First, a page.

# How to get a normalized gradient with FreeFem++?

I am trying to use FreeFem++ to solve the heat geodesics algorithm.

The algorithm is:

• solve $$\dot u = \Delta u$$ at a specific time $$t$$.
• compute $$X = \frac{\nabla u_t}{|\nabla u_t|}$$
• solve $$\Delta\phi = \nabla \cdot X$$

I am having a hard time doing step 2. The documentation does talk about gradients, but it seems to use them in the context of solving linear systems?

This is my current snippet that tries to solve the heat part of the Varadahn equation.

// Parameters
func u0 = 0; // initial condition: u is zero everywhere
real T = 1.0; // final time
real dt = 0.01; // time step

// Define mesh boundary
border C(t=-pi, -pi + 0.3){x=cos(t) -1/(1 + 4 * t * t); y=sin(t);}
border B(t=-pi + 0.3, pi){x=cos(t) -1/(1 + 4 * t * t); y=sin(t);}

// The triangulated domain Th is on the left side of its boundary
mesh pmesh = buildmesh(C(500) + B(500));

// Fespace
fespace Vh(pmesh, P1);
Vh u, v, uold;
real S;

// Problem
problem heatFlow(u,v) =
int2d(pmesh)( u*v/dt + ( dx(u)*dx(v) + dy(u)*dy(v) ) )
- int2d(pmesh)(- uold*v/dt)
+ on(C, u=1) + on(B, u=0); // Dirichlet B.C.: on Curve C the field variable u is zero.

// apply the initial condition:
u = u0;

// Time iterations
ofstream ff("sol.dat");
for(real t = 0; t < T; t += dt)
{
uold = u; //equivalent to u^{n-1} = u^n
S = t;
heatFlow;
plot(u, fill=true);
}

• Is it possible to compute $\nabla\cdot X$ by hand then evaluate it for a given $u$ in this software and solve the Poisson equation for $\phi$? Commented Apr 2, 2023 at 21:39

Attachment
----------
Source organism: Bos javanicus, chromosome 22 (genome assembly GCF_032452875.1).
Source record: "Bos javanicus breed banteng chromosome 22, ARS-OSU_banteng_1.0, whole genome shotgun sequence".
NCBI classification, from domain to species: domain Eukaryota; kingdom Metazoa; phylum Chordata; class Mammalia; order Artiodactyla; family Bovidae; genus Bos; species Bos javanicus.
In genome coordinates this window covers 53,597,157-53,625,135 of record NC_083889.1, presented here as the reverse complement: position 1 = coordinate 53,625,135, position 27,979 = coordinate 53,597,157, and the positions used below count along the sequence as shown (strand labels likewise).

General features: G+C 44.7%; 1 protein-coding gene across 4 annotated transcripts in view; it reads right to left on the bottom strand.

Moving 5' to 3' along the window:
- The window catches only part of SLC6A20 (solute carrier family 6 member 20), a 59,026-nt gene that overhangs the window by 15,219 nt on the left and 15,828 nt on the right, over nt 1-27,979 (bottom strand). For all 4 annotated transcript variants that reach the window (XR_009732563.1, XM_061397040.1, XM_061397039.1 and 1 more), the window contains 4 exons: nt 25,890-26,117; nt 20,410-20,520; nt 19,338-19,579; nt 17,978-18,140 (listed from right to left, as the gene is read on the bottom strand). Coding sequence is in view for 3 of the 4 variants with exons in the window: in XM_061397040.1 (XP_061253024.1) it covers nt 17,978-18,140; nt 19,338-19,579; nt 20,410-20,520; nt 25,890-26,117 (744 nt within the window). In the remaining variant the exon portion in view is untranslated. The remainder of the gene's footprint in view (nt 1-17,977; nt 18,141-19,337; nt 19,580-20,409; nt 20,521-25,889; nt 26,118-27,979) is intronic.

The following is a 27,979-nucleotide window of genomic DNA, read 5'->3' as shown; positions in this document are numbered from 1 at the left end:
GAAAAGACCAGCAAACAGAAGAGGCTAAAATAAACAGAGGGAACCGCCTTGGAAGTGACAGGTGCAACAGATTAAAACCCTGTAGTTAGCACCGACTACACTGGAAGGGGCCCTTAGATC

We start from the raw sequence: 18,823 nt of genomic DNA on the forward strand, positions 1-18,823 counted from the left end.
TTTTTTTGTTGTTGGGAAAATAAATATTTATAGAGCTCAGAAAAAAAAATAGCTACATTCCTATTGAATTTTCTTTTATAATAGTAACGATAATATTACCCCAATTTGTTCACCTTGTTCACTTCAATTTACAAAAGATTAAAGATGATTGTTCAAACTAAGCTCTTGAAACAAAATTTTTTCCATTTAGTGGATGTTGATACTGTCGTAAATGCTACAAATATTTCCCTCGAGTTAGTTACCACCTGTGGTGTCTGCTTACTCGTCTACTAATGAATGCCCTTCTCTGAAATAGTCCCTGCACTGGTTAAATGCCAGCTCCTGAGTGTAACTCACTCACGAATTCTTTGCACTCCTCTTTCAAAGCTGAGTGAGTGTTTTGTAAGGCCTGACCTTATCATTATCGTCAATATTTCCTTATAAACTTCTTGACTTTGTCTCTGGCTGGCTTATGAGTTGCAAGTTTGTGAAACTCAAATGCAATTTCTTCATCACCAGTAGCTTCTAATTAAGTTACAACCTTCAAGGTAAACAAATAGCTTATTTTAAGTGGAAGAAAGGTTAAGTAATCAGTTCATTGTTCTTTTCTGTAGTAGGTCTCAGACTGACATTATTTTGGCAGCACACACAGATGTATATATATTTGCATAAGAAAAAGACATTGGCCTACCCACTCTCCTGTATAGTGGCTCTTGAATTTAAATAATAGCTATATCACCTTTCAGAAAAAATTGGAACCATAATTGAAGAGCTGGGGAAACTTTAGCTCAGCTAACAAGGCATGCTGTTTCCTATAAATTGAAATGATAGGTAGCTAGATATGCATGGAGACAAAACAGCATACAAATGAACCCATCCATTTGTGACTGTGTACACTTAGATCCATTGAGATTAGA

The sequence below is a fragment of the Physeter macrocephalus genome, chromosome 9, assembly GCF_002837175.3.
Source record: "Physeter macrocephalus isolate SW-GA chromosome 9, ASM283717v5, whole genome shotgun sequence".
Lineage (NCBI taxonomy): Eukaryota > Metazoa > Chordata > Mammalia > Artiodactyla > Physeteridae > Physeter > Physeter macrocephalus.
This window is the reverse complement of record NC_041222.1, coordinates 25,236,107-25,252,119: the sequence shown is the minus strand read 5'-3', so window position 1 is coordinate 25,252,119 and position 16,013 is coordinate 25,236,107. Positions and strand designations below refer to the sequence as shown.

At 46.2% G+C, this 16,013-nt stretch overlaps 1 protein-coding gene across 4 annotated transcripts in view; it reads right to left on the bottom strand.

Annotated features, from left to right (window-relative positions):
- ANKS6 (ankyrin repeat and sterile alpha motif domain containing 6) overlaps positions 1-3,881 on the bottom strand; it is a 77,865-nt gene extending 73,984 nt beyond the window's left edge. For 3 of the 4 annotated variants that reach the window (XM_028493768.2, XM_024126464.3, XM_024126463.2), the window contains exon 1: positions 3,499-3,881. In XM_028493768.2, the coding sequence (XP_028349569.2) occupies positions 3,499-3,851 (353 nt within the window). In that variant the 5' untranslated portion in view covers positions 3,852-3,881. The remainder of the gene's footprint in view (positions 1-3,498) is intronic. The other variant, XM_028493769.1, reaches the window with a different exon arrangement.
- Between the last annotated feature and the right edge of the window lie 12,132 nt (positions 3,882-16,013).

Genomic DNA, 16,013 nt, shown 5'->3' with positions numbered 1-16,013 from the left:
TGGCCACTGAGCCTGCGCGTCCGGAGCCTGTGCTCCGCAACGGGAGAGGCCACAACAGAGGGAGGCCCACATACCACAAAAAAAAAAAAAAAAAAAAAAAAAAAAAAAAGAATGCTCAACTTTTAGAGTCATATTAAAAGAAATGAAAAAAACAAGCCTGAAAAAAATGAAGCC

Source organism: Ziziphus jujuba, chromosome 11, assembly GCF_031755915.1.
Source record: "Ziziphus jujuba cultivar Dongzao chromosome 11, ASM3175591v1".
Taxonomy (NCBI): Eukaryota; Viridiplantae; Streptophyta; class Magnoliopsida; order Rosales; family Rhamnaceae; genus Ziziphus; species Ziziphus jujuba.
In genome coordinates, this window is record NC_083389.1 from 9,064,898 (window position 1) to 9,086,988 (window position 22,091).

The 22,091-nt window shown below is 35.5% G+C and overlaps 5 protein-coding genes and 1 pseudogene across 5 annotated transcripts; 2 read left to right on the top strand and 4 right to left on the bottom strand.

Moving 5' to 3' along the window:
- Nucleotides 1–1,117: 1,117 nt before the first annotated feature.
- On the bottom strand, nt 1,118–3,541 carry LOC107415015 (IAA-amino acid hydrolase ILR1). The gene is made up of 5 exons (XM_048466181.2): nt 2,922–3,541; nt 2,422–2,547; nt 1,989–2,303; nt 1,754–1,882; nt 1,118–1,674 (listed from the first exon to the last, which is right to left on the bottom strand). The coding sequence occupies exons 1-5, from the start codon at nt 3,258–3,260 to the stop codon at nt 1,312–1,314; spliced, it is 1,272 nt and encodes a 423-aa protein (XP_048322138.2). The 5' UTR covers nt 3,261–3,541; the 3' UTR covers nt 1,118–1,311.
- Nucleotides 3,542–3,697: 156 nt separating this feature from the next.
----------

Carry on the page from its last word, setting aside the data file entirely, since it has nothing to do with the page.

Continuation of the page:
• No, because that term cannot be computed analytically only approximated numerically. Commented Apr 2, 2023 at 21:53
• I mean that you can compute $\nabla \cdot (\nabla u/\lvert\nabla u\rvert)$ with pencil and paper to get an expression involving the first and second derivatives of $u$, then this expression can be evaluated numerically using the FEM software and you can solve the Poisson equation numerically for $\phi$ Commented Apr 3, 2023 at 0:13

I actually believe you can do this without needing to compute any complicated derivatives at all and only using basically what you have already. In FEM, you need to solve the Poisson equation $$\Delta \phi = \nabla\cdot X$$ via the weak form. However, writing this equation in the weak form yields \begin{aligned} \Delta \phi &= \nabla\cdot\left(\frac{\nabla u}{|\nabla u|}\right) \\ \implies \int_\Omega\nabla\phi\cdot\nabla v \ dx &= \int_\Omega\frac{\nabla u\cdot\nabla v}{|\nabla u|} \ dx - \int_{\partial\Omega}\frac{\nabla u\cdot\hat{n}}{|\nabla u|}v \ ds \ \ \ \ \forall v\in V, \end{aligned}
where I have multiplied through by $$-1$$ to makes the bilinear forms positive and $$\hat{n}$$ is the outer normal to the domain. This could all be rewritten explicitly in terms of the $$x$$ and $$y$$-derivatives as $$\int_{\Omega} \phi_xv_x + \phi_y v_y \ dxdy = \int_{\Omega}\frac{u_xv_x + u_y v_y}{\sqrt{u_x^2 + u_y^2}} \ dxdy - \int_{\partial\Omega} \frac{u_x\hat{n}_1 + u_y\hat{n}_2}{\sqrt{u_x^2 + u_y^2}}v \ ds.$$
The LHS is a bilinear form in $$\phi$$ and $$v$$ and the RHS is a linear form on $$v$$. So given a function $$u$$, one should be able to construct these integrals and solve the FEM system for $$\phi$$. You will need to figure out how the boundary integral works in your software, but everything else is pretty straightforward.
Additionally, when numerically dealing with terms like $$\nabla u/|\nabla u|$$, it is often necessary to regularize the problem by instead using $$\nabla u /\sqrt{|\nabla u|^2+\varepsilon}$$ for some small $$\varepsilon$$. This keeps your code from dividing by zero at the cost of introducing a tunable hyperparameter.